Well, I think some of the issues with AMA might be a lack of manufacturer involvement after DMG took over. Yeah, Chaz was in the series… On an RSVR Aprilia which has since disappeared from competition. Even in SBK, manufacturer involvement has been on the decline, especially by the traditional AMA powerhouses of Suzuki and Yamaha (although Graves has done a great job). The only racing that has been fun to watch in AMA for the past few years has been Daytona Sportbike.

  • Chaz Michael Michaels

    No eyes on Scott Redding? I’m liking his future…

    Anyway, here’s to rain storms tomorrow. I want Dovi and Nicky on the podium.

  • Alex MacPherson

    The only way Marquez is going to lose tomorrow is if it rains… and he bins it from pushing to hard.
    I think Dovi could be a podium contender.

  • DareN

    Just let go – you are wasting your time…

    Back to topic – I hate all the Spaniards being on the top, but they are the best, so hats off to them until other countries develop riders to challenge them. I know it will not happen at AMA, which are the shadow of former itself. Just 10 years ago I was as interested to going to Road America as watching Moto GP. We have had Mladin, DuHamel, Gobert brothers, Bostroms, Haydens, Kocinski, young Roberts, Spies and many more. Without manufacturers money and factory teams it will never happen.

    If it rains tomorrow – Lorenzo and Rossi, Marquez – we have not seen him in the rain in the top class.

  • Faust


    Yeah, you’re right, will do.

    My concern about trying to create some sort of quota would be that I cannot see how it could be done fairly. Can you imagine a scenario where Marquez was not signed this year due to his nationality? His involvement in the series has given GP a much needed shot in the arm. I would be interested to see what happens if it turns out to be a wet race. I’m also really excited to see what Dovi could do with a front row start. Can’t wait to see how this one plays out.

  • TheSwede

    Being American, I root extra hard for Spies/Hayden/Edwards.. but more than that I root for good racing. It’s a bummer that they aren’t near the front, but more than anything I want to see close, physical racing, and if it’s Spaniards that are doing that then so be it.

    The answer to why Spanish riders are dominating is very complex, with huge variables, and is something you have to look at on a global scale. For example, you cant talk about the downturn of AMA without talking about the US economy. (Not that I care to debate fixing the US economy, i’m just showing how things to not exist in a vacuum)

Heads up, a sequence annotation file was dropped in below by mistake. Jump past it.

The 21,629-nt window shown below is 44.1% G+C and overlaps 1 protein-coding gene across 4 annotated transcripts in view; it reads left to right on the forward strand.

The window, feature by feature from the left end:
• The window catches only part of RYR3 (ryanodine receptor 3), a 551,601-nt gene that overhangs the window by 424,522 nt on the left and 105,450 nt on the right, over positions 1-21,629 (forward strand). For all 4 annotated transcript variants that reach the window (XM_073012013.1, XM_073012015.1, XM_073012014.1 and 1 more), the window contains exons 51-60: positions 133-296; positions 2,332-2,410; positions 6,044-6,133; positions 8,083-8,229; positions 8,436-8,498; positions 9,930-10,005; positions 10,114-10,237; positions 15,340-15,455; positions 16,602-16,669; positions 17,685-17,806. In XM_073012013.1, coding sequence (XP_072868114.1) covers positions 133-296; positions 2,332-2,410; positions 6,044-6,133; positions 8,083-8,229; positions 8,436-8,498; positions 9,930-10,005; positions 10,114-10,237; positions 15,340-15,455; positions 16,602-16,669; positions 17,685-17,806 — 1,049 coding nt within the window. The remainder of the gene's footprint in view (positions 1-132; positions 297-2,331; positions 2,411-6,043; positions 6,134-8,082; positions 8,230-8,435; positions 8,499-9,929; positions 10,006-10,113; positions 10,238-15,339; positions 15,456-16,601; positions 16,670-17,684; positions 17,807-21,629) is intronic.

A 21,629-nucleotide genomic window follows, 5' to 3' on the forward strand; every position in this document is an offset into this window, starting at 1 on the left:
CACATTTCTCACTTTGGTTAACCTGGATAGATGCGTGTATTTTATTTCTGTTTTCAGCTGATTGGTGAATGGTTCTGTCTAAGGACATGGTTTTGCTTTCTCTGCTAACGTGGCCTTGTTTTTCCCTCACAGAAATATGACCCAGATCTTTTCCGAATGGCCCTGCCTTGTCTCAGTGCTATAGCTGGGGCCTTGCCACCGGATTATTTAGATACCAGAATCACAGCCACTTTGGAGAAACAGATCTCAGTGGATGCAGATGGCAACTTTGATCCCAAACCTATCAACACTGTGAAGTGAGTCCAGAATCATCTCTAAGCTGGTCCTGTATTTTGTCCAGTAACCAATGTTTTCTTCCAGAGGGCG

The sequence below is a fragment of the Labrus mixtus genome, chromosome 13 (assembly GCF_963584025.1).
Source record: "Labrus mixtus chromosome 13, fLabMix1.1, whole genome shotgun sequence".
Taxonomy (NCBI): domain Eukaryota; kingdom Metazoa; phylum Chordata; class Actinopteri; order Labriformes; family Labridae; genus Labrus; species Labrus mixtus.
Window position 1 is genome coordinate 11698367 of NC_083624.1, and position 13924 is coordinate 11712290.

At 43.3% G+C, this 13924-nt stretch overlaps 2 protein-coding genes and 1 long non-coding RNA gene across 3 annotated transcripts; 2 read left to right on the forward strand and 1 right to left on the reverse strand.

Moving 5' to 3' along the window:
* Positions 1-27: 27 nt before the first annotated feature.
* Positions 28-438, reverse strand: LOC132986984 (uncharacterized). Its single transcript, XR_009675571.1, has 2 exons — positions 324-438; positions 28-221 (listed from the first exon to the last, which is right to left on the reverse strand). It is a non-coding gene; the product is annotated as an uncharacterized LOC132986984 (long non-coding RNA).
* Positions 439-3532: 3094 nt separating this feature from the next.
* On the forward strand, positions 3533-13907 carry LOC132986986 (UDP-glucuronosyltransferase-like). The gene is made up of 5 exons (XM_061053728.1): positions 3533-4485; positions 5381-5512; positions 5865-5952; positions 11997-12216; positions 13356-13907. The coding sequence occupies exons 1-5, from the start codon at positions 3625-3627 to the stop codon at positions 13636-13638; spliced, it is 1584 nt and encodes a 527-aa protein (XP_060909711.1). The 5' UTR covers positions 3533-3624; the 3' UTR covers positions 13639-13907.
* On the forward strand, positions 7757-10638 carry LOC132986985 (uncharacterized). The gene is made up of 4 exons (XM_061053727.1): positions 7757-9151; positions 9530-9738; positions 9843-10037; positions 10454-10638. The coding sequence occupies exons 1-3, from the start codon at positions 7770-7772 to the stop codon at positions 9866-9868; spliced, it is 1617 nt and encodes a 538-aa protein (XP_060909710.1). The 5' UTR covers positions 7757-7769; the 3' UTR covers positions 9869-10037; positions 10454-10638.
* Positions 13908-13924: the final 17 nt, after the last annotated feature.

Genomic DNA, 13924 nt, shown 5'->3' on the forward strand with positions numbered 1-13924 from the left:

A rider quota is a very specific solution to a very broad issue.

  • Damo


    “A rider quota is a very specific solution to a very broad issue.”

    I agree completely. Plus regardless of the quota, MotoGP is going to be dominated by a certain three Spaniards for the foreseeable future.

    Damn, I wish some international race teams would notice Cameron Beaubier. The kid has the potential.

  • jet

    Man i don’t know about you all but i rather watch moto 2 races cause this motogp crap ,,,well put it this way i’m watching Nascar instead,just sucks,theres nothing there,imo….We need Casey back so we can have something to watch and bitch about,its called fun !

  • DareN

    No quotas, no political correctness – only the best on the grid, if it is 20 Spaniards – so be it!

  • proudAmerican


    Don’t forget that American tobacco companies used to be huge sponsors in motorcycle sports–until they were told they were no longer welcome.

    And we’re all too familiar with AMA telling the motorcycle manufacturers that they weren’t necessary to the success of the series. Yep, good move there AMA–how’d that work out for ya?

  • WetMan

    It is obvious that currently 3 of the best MotoGP riders are Spanish and as such it is right that they have access to the best bikes. But that is not the major reason why they rid these bikes. That has to do with the sponsors. Spanish sponsors want Spanish riders. Market based affirmative action. And that is the case in all motorized sports. What annoys the hell out of other Europeans is that these Spanish sponsors use other peoples money (other EU citizens) to favorize their countrymen. Not just in MotoGP but in all the lower classes as well. So naturally they come up with the talent. If you are German (or French , Polish, Austrian…) you have to be exceptional to even get a chance and then you still only get access to mediocre bike.

  • SquidleyMcSquidson


    What Spanish sponsors? I could understand if it was just the repsol team, but Yamaha has Lorenzo and is talking about Pol Espargro now. Iveco, monster energy and eneos are not Spanish, they are Italian, American and Japanese. If the repsol team wants Spanish riders because they are a Spanish company, that’s cool but I think the other guys are getting signed because the teams and sponsors want to win above all else.